To RCG: obviously your comment was unfounded. "if Robert wants to succeed beyond the Island" being that he was awarded his first Michelin star at the age of 23 off the Island at a well known restaurant. I also believe it is not him showing his age but his passion about what he does with his response to the complaint comment.
Also those baffled by Robert doing reviews for the Island magazine. Why not? If I was to listen to anyone's opinions on places to eat out on the Island it would be his. Being a fantastic chef with a great palette, his is the only opinion worth knowing (in my opinion and has recommended myself to eat at other places on the Island). He does not do this to "big up" his own restaurant he does it fairly and on honest opinion. Nobody would question Gordon Ramsay or Heston Blumenthal giving their reviews as they have done.
Robert is a talented young man and has turned the Hambrough into an amazing success. I cannot wait til I am on the Island again and will be heading to the Hambrough to dine for definite.
You may have guessed I have met Robert and can confirm all I have said, such passion and dedication to the dining world should be hailed.
As mentioned for the 2ND time, my problem is with the SERVICE, not Robert's precious perfect food.
I wasnt actually angry about the Hambrough when I wrote my review, now everyones response telling me my opinion and experience must have been wrong has irritated me.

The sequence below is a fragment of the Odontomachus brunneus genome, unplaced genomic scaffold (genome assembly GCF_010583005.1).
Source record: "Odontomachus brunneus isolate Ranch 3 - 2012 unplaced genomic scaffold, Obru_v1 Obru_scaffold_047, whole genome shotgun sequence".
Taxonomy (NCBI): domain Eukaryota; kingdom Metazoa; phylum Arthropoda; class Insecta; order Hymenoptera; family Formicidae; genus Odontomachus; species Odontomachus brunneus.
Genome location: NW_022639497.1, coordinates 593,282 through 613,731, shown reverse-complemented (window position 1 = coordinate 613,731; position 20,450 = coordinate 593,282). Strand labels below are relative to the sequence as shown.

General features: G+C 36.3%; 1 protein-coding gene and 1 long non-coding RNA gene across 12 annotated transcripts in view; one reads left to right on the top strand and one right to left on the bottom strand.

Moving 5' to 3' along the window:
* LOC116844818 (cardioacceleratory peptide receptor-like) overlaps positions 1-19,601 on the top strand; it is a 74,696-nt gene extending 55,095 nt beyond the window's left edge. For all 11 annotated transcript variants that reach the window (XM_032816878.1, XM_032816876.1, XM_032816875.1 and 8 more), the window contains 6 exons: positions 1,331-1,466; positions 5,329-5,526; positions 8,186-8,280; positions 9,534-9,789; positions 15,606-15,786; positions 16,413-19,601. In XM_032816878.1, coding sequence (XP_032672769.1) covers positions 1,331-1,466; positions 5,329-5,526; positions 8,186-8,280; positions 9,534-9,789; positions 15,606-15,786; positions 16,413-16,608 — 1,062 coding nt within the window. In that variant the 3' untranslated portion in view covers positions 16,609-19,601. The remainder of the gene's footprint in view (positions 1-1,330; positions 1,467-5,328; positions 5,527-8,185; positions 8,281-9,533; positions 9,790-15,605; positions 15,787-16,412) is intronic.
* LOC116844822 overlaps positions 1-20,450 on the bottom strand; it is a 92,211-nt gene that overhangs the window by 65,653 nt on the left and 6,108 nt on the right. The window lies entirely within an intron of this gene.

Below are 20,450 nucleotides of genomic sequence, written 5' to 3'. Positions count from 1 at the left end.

People make mistakes in the industry because at the end of the day we are human beings, including Robert. It happens, im sure 99% of the time he does hit the spot, but for gods sake dont try and tell me he never gets it wrong and im not allowed to say he did.
On the basis alone of his response and others, with so much animosity, i am now definitely not going to return to the Hambrough and this is my last comment on this matter.
I wasn't to be disappointed. The meal was excellent as I had expected it should be.
Having read the previous comments on here about the service, I wasn't put off. But, just a couple of small points.
I do find it a little uncomfortable when i can here everyone's conversation, and they can here mine. I found myself whispering my conversation to my companion. Maybe a little music just to overcome that problem?
The service was excellent, not too fast, not too slow but, maybe just a little too formal for a lunchtime service. The restaurant team did everything I could have wanted, but a smile costs nothing, and when they served my separate courses and gave me the full description of what was on my plate I could hardly hear what they were saying.
Overall, an excellent dining experience to celebrate the big 40!
Matt and Cat say: congratulations Simon on your birthday, keep up your own good work and we wish you many more!
We ate there Friday to celebrate our son’s (Edd) 17th Birthday. Edd is doing catering at the IOW College and as a surprise I asked if he could see the kitchen at work for a project he is doing on Michelin Stars. On arrival they treated him so well and invited him to get some top tips from the Chef and front of house team, our son was thrilled and loved the experience.